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Ford buttresses China lineup
4 more models to be produced locally

By Alysha Webb
Automotive News / August 04, 2003



SHANGHAI - Ford Motor Co. will add four locally made vehicles to its model mix here by 2007, according to supplier sources familiar with the automaker's plans.

The automaker is rushing to catch up after a late entry into China's booming market.

Ford China executives would not discuss their plans last week. But supplier sources say the automaker will begin producing the mid-sized Mondeo sedan, the lower-medium Focus, a Mondeo-based sport wagon and the compact Maverick, an Escape-based SUV, in China over the next four years.

Ford made its passenger-car debut in China in January with the Fiesta supermini, which it produces at its Changan Ford joint-venture plant in Chongqing.

The operation will turn out 20,000 Fiestas this year.

The goal is to reach the plant's capacity of 50,000 next year.

In May, Ford also began importing the Mondeo from Taiwan. That was followed by the Maverick last month.

Another Ford venture in China has been producing light commercial vans with Jiangling Motor Corp. in Nanchang since December 1997.

As expected, the Mondeo will go into production in Chongqing from knockdown kits late this year or early next year, supplier sources confirm. In 2005, production of the Focus and Maverick will begin, followed by the Mondeo-based sport wagon in 2006. The following year, a redesigned Mondeo will go into production.

Sources say Ford will build some of the models at one of its partner's plants in Nanjing, a city several hours east of here, rather than invest to expand Changan.

The Changan joint venture has a design capacity of 150,000 to 170,000 units a year, but it would take years to expand the plant to that level.

'Can't afford to wait'

Analysts lauded the move to bring in more models but cautioned that Ford still may be moving too slowly.

"If you are Ford, you can't afford to wait," says Lawrence Ang, an automotive analyst for Deutsche Bank in Hong Kong. "If you want to win, the only chance is to get in early."

Yun Liu, an analyst in Hong Kong for European investment bank CLSA Asia Pacific Markets, says it is especially critical for Ford to boost Mondeo sales through local production.

Local production would help make the car more competitive in the important upper-medium sedan segment, a class of car bought by government and business people.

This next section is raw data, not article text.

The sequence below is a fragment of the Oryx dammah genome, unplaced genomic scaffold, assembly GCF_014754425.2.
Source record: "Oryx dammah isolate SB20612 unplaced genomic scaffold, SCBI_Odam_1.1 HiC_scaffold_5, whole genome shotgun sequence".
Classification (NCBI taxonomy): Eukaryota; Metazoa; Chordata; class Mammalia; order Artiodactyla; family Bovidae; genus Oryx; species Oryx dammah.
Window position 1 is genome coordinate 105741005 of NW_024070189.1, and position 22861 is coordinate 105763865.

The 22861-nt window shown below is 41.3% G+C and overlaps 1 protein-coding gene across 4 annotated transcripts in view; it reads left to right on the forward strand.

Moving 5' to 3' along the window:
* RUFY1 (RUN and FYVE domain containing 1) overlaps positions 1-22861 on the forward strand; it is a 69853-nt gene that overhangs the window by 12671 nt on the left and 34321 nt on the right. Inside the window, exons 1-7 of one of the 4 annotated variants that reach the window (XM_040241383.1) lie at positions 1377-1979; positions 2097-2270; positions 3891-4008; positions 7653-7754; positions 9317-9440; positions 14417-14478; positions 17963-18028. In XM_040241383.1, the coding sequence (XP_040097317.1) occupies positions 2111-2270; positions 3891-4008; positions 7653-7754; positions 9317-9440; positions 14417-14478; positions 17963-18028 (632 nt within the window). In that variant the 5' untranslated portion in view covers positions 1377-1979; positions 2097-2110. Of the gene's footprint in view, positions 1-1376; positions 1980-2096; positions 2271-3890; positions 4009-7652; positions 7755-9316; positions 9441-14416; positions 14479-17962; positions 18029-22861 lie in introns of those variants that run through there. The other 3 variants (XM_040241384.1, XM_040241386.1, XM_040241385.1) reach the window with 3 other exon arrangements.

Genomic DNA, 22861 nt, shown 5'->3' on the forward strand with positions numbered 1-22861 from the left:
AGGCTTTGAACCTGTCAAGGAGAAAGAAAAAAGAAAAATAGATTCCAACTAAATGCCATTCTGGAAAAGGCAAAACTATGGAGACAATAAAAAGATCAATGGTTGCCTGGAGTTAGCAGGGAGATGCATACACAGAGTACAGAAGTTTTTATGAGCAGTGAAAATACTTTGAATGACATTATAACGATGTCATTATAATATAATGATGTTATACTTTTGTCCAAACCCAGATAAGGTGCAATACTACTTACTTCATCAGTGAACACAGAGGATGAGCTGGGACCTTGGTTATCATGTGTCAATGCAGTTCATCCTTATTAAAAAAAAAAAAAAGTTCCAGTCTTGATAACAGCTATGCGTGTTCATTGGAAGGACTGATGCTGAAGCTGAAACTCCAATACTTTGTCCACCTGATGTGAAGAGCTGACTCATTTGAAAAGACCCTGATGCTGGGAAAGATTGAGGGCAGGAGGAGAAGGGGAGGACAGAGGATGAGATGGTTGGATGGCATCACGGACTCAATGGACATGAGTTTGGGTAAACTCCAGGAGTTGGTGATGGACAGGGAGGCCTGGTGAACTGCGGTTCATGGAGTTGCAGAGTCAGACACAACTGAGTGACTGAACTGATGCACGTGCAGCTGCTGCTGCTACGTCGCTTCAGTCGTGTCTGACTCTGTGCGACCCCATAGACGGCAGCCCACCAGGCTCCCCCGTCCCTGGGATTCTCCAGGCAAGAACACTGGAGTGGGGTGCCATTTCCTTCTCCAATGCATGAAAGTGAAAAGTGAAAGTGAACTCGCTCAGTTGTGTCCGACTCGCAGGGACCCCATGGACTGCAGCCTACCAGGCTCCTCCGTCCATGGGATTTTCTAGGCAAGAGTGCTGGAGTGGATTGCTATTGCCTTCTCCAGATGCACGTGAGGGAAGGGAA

At the equivalent of $34,400, the imported 2.0-liter Mondeo is pricier than its principal competitors. The locally produced Honda Accord is priced at $32,000, while the VW Passat and Hyundai Sonata are at $27,000.

"In mid-sized vehicles, Ford is really behind," Liu says. "If they don't increase their sales drastically in the 2.0-to-3.0 liter segment over the next two years, they stand the risk of being marginalized."

Analysts and industry executives expect the Focus, Ford's best selling car worldwide, to do well in China, and many wonder why it wasn't Ford's launch car here.

"This should have been the model Ford started with in China," says an executive with one multinational supplier based here.

Sales in the lower-medium sedan segment, which embraces a price range of $14,500 to $18,500 here, rose 80 percent in 2002, says Automotive Resources Asia, an automotive consulting firm with offices in China and Thailand.

A crowded field

But the segment has become jammed. From almost no entries two years ago, the segment this year includes Nissan's Sunny, Volkswagen's Jetta and Bora, Citroen's Elysee, Mazda's Familia and GM's Buick Excelle.

Ford is chasing the global industry's steepest growth curve. After years of ho-hum performance, passenger-vehicle sales in China exploded 56 percent in 2002 to an estimated 1.2 million units. But the market, effectively created 20 years ago by Volkswagen, has become crowded with formidable competitors.

Besides Volkswagen, which still holds a commanding 34 percent share, the competition includes General Motors, which has a 150,000-unit plant in Shanghai and a claimed 10 percent of the market, and several European brands.

Looming even larger on the competitive horizon are Japan's Big 3 - Toyota, Nissan and Honda. The three Japanese automakers have announced major expansions here that will create more than 1 million units of additional capacity a year.

In the wings: Korean automakers Hyundai and Kia, awaiting final approval for plans to produce more than 500,000 cars a year.
 
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